Origin: Most primitive survivals of Thangka paintings are in fragments from the Mogao Caves at Dunhuang, China. In 12th century, Mogao caves at Dunhuang China, introduced the world to Thangkas paintings. Since then, these religious paintings are popular and have travelled through China to India.
These paintings are also addressed as religious scrolls found in monasteries and local rural homes. Some of the ancient Thangkas are adorned with inscriptions on their back hinting that they were personal meditation notes of a monk.
All monasteries in Sikkim, house these religious scrolls. Considered, extremely auspicious by Sikkimese, these paintings are worshipped at key Buddhist ceremonies.
Present Day: This religious art form is hugely supported by Government of Sikkim. The schools of Sikkim are also teaching the stunning art of making Thangkas paintings. These sacred paintings depict the life events of deities, images of Lord Buddha, Goddess Saraswati, God Chana Dorji and Guru Padmasambhava.
However, mostly Thangkas depict the Wheel of Life. In this wheel, the cock represents lust, snake denotes anger and pig stands for ignorance. The wheel’s black portion denotes evil deeds while the white portion stands for positive aspects of human life.
These paintings are always kept unframed. Not framing these paintings is a traditional way of presenting them. When not displayed, they are rolled up anfd kept as scrolls. This preserving manner ensures they are durable.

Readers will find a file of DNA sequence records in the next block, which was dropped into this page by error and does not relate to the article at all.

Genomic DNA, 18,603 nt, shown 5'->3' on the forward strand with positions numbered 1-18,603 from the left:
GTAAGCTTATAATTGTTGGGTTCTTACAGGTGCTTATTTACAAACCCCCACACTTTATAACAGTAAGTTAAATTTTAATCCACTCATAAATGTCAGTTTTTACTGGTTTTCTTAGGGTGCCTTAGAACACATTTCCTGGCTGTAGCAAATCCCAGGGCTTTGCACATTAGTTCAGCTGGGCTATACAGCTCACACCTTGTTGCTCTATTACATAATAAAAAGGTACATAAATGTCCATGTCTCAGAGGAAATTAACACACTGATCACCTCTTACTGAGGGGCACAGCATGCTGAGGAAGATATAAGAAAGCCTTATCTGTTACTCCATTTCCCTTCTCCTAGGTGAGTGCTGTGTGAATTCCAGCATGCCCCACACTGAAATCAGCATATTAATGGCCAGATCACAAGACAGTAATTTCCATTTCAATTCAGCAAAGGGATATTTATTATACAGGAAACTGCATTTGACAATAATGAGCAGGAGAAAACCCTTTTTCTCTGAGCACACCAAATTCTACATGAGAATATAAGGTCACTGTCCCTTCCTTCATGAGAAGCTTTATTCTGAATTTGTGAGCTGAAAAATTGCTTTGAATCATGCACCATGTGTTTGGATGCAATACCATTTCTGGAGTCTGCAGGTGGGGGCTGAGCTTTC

The size of Thangkas is smaller in comparison to average portraits. However, some of the Thangkas are very huge in size.
Procedure: These paintings are made by skilled artisans who are well versed in Tibetan language, culture and religion. The hues are picked in line with the painting relevance for example blue stands for depth, orange for spirituality, and red for passion. They have different categories such as coloured, black background, applique, block print, embroidery, golden background and red background.
These Thangkas paintings are made using stone colours or colours extracted from vegetable or minerals. They also extensively use golden dust and golden thread that lend a rich look. The canvas for these paintings is both paper and cloth. These paintings have rich silk and brocade borders. They also have engraved or embossed silver knobs at the ends. One small painting takes a month to complete and a large elaborate one requires more than two months of hard work.
This style of painting plays a pivotal role in economic growth of India. This is one of the most demanded export item from India. It has a huge demand overseas and is exported to over 100 nations, a few of them are U.K, Germany, Netherland, Italy, France and Gulf Countries etc.
Bring Home Thangkas: You can buy these paintings from the local markets as well as the famous handicrafts market at Gangtok, Pelling, Kalimpomg etc.